USA TODAY US Edition
IMMIGRATION FAIRY AND GUN BUNNY
Both the GOP and the Democratic Party policies are tied to magical thinking
The same Republicans who express appropriate outrage over President Obama’s shameless demagoguery on gun control should reconsider their own exploitative oversimplification of the similarly tortured question of illegal immigration.
In reacting to the shootings in Oregon, the president declared: “This is a political choice that we make, to allow this to happen every few months in America.”
The implication is that mass shootings would wondrously cease if only “common sense gun regulation” became the law of the land. The evidence for this childlike belief is just about non-existent. Some of the most hideous mass murders of recent years have occurred in communities such as Newtown, Conn., or Roseburg, Ore., located in liberal states with some of the tightest gun controls in the country. With his rhetoric, Obama seems to suggest that corrupt conservatives are deliberately concealing a big, easily graspable lever secretly located somewhere on Capitol Hill that, if pulled by majorities in both houses of Congress, would easily and instantly put an end to shooting sprees on campuses. TRUMPING TRUMP Never mind that even without that magic lever, murder rates have gone down dramatically in the past quarter-century — cut in half between 1990 and 2012 — despite the lack of sweeping new regulation to limit private ownership of guns. The president seeks to demonize his opponents by suggesting that only their stubborn recalcitrance stands in the way of an immediate solution to a painful national problem that has, in fact, already seen dramatic improvement in recent decades.
Despite well-publicized recent spikes in violent crime in a few troubled communities, the best evidence suggests that overall rates of criminal violence continue to go down, even in times and places where gun ownership goes dramatically up.
While liberal demagoguery distorts the facts and offers magical thinking on the firearms debate, too many conservatives fall into the same embarrassing pattern when it comes to the issue of illegal immigration. Just as leftist true believers hope to locate that big congressional lever to put an immediate end to mass shootings, strident voices on the right promise to find the big red button under the president’s desk by which he could instantly “secure the border” and turn back the “invasion” of hordes of undocumented immigrants. The frontrunning GOP presidential candidate promises to round up and deport 11.3 million undocumented immigrants just as easily and miraculously as leftist activists pledge to control all 300 million guns in private hands.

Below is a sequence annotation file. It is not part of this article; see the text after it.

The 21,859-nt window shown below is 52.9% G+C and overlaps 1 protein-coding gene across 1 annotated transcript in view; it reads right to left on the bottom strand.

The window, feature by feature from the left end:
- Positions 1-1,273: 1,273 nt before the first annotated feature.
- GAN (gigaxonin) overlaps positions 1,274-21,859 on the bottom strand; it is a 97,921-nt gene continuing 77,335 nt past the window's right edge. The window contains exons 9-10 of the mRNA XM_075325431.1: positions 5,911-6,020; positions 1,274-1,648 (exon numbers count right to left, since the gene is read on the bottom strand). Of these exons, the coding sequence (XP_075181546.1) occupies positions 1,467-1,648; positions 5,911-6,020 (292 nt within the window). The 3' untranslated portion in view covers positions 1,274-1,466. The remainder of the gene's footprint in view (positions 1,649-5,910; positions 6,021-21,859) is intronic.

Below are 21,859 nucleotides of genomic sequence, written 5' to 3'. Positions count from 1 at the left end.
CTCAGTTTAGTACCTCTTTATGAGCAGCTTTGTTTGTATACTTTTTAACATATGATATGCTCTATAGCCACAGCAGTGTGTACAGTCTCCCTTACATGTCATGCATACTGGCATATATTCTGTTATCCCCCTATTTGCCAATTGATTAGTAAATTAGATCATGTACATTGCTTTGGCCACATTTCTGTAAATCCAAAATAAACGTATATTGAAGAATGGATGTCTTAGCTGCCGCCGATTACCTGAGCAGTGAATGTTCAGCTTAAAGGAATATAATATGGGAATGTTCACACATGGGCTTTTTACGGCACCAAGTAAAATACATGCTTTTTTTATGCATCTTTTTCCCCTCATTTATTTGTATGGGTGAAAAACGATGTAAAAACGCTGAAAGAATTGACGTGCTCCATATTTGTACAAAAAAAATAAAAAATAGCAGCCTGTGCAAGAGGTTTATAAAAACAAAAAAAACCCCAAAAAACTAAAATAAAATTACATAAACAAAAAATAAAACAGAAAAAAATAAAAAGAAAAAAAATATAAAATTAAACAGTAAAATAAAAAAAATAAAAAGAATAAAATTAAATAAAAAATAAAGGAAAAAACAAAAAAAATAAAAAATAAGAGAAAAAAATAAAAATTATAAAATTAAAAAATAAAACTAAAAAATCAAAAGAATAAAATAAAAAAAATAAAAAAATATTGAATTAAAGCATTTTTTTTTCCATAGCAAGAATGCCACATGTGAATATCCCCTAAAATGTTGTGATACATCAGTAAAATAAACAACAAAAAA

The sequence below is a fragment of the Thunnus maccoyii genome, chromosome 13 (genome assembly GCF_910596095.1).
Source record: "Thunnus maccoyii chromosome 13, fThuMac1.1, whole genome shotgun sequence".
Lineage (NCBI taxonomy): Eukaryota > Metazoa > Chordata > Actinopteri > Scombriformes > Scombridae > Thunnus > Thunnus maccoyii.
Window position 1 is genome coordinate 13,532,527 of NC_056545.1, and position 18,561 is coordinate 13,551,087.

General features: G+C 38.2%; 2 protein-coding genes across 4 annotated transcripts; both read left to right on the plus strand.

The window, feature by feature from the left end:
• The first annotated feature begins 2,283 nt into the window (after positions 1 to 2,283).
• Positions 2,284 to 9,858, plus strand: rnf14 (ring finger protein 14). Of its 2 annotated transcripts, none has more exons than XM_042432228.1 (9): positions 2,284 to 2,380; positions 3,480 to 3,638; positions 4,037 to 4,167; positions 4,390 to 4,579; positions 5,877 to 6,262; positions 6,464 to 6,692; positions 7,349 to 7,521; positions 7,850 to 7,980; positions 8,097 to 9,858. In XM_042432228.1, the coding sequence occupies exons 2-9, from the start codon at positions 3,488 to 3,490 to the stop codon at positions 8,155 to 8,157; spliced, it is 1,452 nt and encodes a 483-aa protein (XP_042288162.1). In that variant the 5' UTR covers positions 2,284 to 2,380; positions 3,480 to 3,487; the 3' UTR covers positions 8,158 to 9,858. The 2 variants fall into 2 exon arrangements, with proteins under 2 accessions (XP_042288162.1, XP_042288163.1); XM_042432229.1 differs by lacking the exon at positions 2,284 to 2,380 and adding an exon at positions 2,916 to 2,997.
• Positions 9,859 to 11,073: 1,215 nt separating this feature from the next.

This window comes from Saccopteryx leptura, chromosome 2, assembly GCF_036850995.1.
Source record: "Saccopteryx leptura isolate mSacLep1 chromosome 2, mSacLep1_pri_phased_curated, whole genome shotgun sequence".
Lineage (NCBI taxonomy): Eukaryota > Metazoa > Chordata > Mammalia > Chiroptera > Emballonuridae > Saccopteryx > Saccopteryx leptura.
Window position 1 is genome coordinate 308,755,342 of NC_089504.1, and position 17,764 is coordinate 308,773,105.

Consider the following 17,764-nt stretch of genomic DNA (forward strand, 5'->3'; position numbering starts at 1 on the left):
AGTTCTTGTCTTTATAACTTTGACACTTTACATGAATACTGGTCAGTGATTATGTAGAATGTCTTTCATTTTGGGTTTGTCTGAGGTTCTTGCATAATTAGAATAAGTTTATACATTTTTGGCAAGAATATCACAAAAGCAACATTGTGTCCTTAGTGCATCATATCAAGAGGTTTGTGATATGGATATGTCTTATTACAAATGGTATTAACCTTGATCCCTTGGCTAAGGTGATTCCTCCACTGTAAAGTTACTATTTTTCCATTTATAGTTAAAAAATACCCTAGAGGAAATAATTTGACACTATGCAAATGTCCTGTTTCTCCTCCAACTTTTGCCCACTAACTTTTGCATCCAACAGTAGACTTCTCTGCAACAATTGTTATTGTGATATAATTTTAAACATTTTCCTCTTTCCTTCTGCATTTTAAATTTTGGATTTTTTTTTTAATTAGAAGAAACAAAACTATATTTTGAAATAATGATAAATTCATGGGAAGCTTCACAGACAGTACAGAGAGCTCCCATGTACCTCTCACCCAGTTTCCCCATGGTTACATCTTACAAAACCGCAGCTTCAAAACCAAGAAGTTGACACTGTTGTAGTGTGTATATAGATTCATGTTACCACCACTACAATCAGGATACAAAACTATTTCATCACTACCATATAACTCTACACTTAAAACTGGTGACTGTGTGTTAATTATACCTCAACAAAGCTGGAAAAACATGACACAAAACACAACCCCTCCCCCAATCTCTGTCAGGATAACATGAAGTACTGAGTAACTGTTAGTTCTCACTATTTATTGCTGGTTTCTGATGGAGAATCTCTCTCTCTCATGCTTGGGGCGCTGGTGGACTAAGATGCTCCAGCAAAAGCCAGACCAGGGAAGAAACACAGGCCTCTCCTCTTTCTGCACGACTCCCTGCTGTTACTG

In both cases, the cost of policing and legal initiatives to achieve these aims would run to hundreds of billions of dollars. But surely, we’re told, it would be worth the cost in tax dollars and police state tactics if only those magic buttons and levers could be pushed or pulled. PRACTICAL POLICIES Any sane or thoughtful observer should realize the process of uprooting the lives of 11.3 million human beings, the majority of whom have lived in the USA for 10 years of more, would prove no easier or constructive than a sweeping project to impose new regulations on every one of the firearms in the third of American households that possess them.
Moreover, as in the case of the supposed “rising tide” of criminal violence, the illegal immigration “tidal wave” that is characterized as a crisis is actually one of the few areas of American life that has witnessed unequivocal im- provement in recent years. According to available measures, illegal immigration — especially from Mexico — has declined significantly since the last years of the Bush administration, reflecting both a struggling U.S. economy and greatly enhanced efforts at border security. Since George W. Bush became president, spending on border patrol and apprehending unauthorized entrants has tripled. Even without the big, beautiful wall so enthusiastically envisioned by Donald Trump, the flow of illegal arrivals has declined dramatically, particularly from Mexico.
In short, Republicans should resist the temptation to approach the immigration issue with hysterical distortions that resemble Democratic tactics on the issue of gun violence.
Regarding both problems, further progress is possible and desirable, but it can never occur until all sides acknowledge the substantial improvements that have occurred and focus on practical policies instead of impossible promises, childish fantasies and simplistic non-solutions.